or Connect
AVS › AVS Forum › Video Components › DVD Players (Standard Def) › Pioneer Elite 59avi Owners Thread
New Posts  All Forums:Forum Nav:

Pioneer Elite 59avi Owners Thread - Page 2

post #31 of 2187
Kage,
To read the Avia Y/C delay chart, look at each of the columns on the left hand side separately. You'll see a set of patterns in each column that shows whether that particular signal is early or late with "just right" being the 0 pattern in the middle of the column. What you want to do is find the pattern in each column where the LEFT edge of each of the two strips lines up most closely with each other. Ideally that should be the 0 pattern for each column. You may find the actual reading is in between two patterns, in which case you just use an in between number.

Meanwhile the vertical color bars on the right side will show you the effect of any Y/C delay error. The error shows up as an imprecise transition at the vertical edges where the background color changes over to the color bar on each side of the bar.

Now keep in mind that Y/C signal timing mismatches can be due to either the player OR the display or a combination of the two. In terms of using the player's controls (or any controls that might be available on your display) to fix it, that is not really important. You simply make the best adjustment you can to get the Y/C measurements as close to zero as possible and to get the color bars on the right looking as clean as possible on the edges. However if your display is generating the problem, and you fix it by adjusting the player's controls, you'll still have the problem as regards other source devices.

Once again, if you DO find a Y/C delay problem, keep in mind that unless you know the characteristics of your display, you can't jump to any conclusion as to whether the problem is coming from the player or is inside the display itself. Changing the signal path in the player or the display, as for example by hooking up to a different input, may reveal a problem that wasn't there on some other signal path.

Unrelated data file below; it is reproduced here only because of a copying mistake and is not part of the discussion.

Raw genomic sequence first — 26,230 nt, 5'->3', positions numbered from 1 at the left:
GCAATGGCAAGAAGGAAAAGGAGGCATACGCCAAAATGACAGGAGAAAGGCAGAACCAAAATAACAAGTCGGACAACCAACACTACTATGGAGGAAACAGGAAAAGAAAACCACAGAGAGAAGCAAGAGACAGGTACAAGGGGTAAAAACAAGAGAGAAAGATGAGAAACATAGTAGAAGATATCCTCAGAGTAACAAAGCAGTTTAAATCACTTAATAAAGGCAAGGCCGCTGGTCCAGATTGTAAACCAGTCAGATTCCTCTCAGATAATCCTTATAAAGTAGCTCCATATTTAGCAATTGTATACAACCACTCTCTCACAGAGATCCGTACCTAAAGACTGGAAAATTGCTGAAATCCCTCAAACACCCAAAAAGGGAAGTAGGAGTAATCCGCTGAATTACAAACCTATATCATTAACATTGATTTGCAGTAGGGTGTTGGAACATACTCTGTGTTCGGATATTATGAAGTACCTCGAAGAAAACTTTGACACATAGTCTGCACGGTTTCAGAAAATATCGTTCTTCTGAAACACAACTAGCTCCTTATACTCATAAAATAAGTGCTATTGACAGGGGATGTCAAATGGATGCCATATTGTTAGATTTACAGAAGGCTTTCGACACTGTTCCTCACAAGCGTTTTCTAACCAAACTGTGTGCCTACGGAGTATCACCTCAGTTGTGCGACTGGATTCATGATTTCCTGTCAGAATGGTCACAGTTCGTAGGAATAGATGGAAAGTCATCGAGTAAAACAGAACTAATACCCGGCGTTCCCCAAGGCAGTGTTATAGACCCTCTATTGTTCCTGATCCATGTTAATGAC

-------------------------------------------------------------------------------------------

If you like the "Vivid" mode on your TV, the odds are you simply don't have experience with what a calibrated image looks like yet. TV manufacturers invariably ship their sets with default settings like "Vivid" that are disparagingly called the "torch" modes -- overly bright/contrasty, overly red, and overly sharpness enhanced. They do this because the torch modes make their TVs stand out in stores, particularly in the garish lighting found in stores. As you've found out, such settings are inconsistent with critical viewing. You will see artifacts and the true details of the film will be obscured by "false sharpness" and noise. In addition, colors will be flat out wrong.

Trust your calibration DVD! You did the right thing to calibrate in "movie" mode. Be sure you are calibrating with the room lighting set to your normal viewing conditions (which should be dim lighting but not totally blacked out).

Take some time to get used to the image you get with your set calibrated in that fashion. Keep in mind that most movies are intentionally filmed to have a soft look.

If this is your first time using a calibration DVD, you may very well find that it pays to go back in and try it again a few more times as you gain experience watching different films. Keep in mind that settings like Brightness and Contrast interact, so you need to iterate a few times to find the sweet spot setting that's right for both of them. Have patience, experiment with SMALL changes, and start to develop a feel for how tweaking one or another control actually alters the image you get.

If your TV has setting "memories", reserve one for your very best effort at doing the calibration "just right" as per the DVD. Then use any other memories for experiments where you deviate from those settings JUST A LITTLE BIT.

But for heaven's sake don't use "vivid" mode.
--bob
post #32 of 2187
Bob,
Is it ok that I use standard mode on my tv to calibrate the DV-59AVi or do I have to use movie mode?
post #33 of 2187
Is it possible to do the following?

Pio HDMI 480i, HDMI to DVI, then iScan, then back to HDMI to the display?

I know Levesque does it this way, but leaves it as DVI to his display.